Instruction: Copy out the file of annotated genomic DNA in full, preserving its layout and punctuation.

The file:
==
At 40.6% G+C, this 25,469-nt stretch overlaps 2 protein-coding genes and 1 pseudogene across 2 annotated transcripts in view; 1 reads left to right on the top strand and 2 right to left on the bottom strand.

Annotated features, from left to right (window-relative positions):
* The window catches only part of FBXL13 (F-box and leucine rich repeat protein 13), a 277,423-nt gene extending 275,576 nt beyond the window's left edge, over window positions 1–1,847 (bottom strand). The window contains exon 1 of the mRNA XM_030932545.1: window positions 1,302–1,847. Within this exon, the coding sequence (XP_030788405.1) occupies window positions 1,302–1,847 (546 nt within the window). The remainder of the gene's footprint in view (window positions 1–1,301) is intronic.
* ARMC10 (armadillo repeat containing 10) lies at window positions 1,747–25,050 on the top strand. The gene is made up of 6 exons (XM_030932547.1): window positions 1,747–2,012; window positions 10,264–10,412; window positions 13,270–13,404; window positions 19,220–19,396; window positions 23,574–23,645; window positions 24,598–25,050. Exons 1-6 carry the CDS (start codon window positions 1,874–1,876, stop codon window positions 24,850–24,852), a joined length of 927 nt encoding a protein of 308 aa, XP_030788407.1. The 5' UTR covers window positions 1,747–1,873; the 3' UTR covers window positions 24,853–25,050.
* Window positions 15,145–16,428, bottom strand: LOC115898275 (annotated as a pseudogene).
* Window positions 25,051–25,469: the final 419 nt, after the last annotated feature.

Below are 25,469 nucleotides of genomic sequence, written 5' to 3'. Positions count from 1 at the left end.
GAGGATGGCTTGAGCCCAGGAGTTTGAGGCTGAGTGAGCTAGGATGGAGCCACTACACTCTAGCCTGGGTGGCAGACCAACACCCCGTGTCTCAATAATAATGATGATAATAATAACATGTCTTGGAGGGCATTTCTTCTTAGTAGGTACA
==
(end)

At 40.6% G+C, this 25,469-nt stretch overlaps 2 protein-coding genes and 1 pseudogene across 2 annotated transcripts in view; 1 reads left to right on the top strand and 2 right to left on the bottom strand.

Annotated features, from left to right (window-relative positions):
* The window catches only part of FBXL13 (F-box and leucine rich repeat protein 13), a 277,423-nt gene extending 275,576 nt beyond the window's left edge, over window positions 1–1,847 (bottom strand). The window contains exon 1 of the mRNA XM_030932545.1: window positions 1,302–1,847. Within this exon, the coding sequence (XP_030788405.1) occupies window positions 1,302–1,847 (546 nt within the window). The remainder of the gene's footprint in view (window positions 1–1,301) is intronic.
* ARMC10 (armadillo repeat containing 10) lies at window positions 1,747–25,050 on the top strand. The gene is made up of 6 exons (XM_030932547.1): window positions 1,747–2,012; window positions 10,264–10,412; window positions 13,270–13,404; window positions 19,220–19,396; window positions 23,574–23,645; window positions 24,598–25,050. Exons 1-6 carry the CDS (start codon window positions 1,874–1,876, stop codon window positions 24,850–24,852), a joined length of 927 nt encoding a protein of 308 aa, XP_030788407.1. The 5' UTR covers window positions 1,747–1,873; the 3' UTR covers window positions 24,853–25,050.
* Window positions 15,145–16,428, bottom strand: LOC115898275 (annotated as a pseudogene).
* Window positions 25,051–25,469: the final 419 nt, after the last annotated feature.

Below are 25,469 nucleotides of genomic sequence, written 5' to 3'. Positions count from 1 at the left end.
GAGGATGGCTTGAGCCCAGGAGTTTGAGGCTGAGTGAGCTAGGATGGAGCCACTACACTCTAGCCTGGGTGGCAGACCAACACCCCGTGTCTCAATAATAATGATGATAATAATAACATGTCTTGGAGGGCATTTCTTCTTAGTAGGTACA